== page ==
History of War Issue 79
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Published 19th March
Although Nazi Germany’s borders had been infiltrated prior to March 1945, the first significant thrust into the Fatherland came with Operations Plunder and Varsity. Masterminded by Field Marshal Montgomery, this offensive would resemble the ill-fated Operation Market Garden months earlier – spearheaded with a massive airborne assault, supported by armour. However, unlike the disaster in the Netherlands, the crossing of the Rhine river would prove to be a resounding triumph of military engineering and planning, marking the beginning of the end for the Third Reich.
In History of War issue 79, award-winning historian Martin King recounts the engineering triumph and heroism during the final Allied offensive in the Western theatre. Read how deception tactics, huge smokescreens and a precisely coordinated plan of attack all contributed to the successful crossing of the river Rhine.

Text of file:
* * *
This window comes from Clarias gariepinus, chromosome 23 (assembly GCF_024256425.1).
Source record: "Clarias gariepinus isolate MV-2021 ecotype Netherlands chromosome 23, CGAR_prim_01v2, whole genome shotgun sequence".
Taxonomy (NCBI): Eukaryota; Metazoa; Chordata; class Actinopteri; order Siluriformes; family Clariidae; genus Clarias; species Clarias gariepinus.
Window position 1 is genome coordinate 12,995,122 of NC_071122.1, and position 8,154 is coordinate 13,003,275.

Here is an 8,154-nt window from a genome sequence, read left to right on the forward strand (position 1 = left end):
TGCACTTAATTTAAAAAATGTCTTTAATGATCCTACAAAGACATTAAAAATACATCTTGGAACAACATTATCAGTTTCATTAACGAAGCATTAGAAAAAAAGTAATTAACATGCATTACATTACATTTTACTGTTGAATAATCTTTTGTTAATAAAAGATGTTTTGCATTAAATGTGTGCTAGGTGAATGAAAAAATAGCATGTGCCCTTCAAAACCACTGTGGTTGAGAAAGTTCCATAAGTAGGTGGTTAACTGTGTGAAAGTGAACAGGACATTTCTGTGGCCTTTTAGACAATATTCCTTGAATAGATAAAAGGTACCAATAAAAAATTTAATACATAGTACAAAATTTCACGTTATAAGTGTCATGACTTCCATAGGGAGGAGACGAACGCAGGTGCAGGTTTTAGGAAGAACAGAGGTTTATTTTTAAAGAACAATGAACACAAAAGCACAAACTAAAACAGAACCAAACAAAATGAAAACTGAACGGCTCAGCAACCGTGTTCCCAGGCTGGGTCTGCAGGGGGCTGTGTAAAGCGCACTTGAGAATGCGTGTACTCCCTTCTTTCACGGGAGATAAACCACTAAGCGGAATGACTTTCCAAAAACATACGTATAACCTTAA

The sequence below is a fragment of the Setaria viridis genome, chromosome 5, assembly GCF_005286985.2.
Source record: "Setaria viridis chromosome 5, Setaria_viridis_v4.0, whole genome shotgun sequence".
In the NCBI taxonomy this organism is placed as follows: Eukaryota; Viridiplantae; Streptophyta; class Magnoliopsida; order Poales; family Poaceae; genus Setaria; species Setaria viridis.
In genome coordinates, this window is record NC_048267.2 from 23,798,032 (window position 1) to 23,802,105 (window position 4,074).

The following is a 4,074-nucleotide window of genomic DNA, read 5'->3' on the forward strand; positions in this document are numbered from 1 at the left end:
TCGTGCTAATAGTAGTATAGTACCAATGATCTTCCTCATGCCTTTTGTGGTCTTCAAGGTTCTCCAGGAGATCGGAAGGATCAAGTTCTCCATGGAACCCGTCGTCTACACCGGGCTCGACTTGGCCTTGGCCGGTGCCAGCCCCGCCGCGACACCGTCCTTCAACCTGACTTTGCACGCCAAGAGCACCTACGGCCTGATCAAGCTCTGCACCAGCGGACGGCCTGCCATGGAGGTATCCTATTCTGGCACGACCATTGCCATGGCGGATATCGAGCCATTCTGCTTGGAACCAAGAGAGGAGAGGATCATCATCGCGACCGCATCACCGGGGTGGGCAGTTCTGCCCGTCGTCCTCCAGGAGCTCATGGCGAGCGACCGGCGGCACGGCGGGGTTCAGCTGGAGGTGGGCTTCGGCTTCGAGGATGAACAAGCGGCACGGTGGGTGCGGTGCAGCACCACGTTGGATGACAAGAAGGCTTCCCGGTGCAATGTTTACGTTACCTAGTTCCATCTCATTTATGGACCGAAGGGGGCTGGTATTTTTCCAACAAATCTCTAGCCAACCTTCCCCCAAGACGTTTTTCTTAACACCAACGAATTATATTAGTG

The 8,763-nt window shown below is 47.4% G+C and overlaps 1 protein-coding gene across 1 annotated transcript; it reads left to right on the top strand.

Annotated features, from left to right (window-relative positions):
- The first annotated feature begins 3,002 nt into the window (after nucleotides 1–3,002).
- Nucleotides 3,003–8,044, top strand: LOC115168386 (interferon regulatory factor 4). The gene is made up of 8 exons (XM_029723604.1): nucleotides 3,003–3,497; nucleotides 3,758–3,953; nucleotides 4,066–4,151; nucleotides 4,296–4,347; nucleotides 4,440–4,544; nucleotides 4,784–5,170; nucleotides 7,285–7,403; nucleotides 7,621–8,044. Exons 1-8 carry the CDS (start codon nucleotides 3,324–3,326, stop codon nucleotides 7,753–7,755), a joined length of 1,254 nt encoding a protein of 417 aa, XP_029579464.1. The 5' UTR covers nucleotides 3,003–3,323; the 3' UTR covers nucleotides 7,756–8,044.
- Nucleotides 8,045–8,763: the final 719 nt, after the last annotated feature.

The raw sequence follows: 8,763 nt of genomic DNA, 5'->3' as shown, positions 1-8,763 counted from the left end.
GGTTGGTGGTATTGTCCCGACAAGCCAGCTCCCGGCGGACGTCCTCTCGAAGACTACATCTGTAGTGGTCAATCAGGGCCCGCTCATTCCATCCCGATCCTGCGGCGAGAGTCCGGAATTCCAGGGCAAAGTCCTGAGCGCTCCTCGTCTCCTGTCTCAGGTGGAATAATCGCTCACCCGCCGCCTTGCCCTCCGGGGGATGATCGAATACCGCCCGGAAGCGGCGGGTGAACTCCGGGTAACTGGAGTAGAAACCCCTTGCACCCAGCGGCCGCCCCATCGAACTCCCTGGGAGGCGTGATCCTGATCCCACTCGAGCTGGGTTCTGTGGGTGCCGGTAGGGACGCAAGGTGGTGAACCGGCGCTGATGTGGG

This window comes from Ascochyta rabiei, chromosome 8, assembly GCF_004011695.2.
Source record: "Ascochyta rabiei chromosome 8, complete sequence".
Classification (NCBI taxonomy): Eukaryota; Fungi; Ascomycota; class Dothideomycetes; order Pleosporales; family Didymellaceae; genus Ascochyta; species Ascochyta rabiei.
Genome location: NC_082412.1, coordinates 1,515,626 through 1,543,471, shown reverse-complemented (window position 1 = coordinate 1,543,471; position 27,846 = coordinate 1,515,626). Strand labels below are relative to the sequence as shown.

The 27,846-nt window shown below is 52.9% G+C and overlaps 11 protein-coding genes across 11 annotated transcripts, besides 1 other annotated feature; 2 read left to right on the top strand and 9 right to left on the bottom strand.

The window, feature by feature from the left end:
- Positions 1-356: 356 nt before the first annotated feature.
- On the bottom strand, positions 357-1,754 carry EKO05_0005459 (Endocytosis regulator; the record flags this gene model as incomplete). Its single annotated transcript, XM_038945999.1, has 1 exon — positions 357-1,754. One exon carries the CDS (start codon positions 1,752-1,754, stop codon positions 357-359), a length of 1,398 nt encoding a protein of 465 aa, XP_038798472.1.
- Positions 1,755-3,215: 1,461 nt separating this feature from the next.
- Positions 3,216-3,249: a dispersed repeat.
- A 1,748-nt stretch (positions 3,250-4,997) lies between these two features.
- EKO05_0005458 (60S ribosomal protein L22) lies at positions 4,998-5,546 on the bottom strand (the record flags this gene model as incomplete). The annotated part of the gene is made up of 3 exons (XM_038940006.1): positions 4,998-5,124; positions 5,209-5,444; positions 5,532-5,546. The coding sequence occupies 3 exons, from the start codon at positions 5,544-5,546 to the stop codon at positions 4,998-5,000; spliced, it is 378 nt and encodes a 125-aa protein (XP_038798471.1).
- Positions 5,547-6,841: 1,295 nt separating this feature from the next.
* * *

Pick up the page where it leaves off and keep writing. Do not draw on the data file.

Elsewhere in issue 79, you can read the controversial story of Daniel Sickles, a Medal of Honor recipient who put his body on the line at Gettysburg, but almost lost his entire battalion in the process. In this issue's Great Battles, regular contributor Jules Stewart gives a blow-by-blow account of the bloodiest battle in the Spanish Civil War: the Battle of the Ebro. In this issue's Operator's Handbook, RAF researcher Stuart Hadaway explores why the Heinkel He. 177 was such a failure as a long-distance bomber.
Also in this issue, you'll find Part II of Craig Moore's Battle Report: Normandy; Tom Garner recalls Edward IV's unbeaten record in the Wars of the Roses; plus all the latest exhibition, book and film reviews.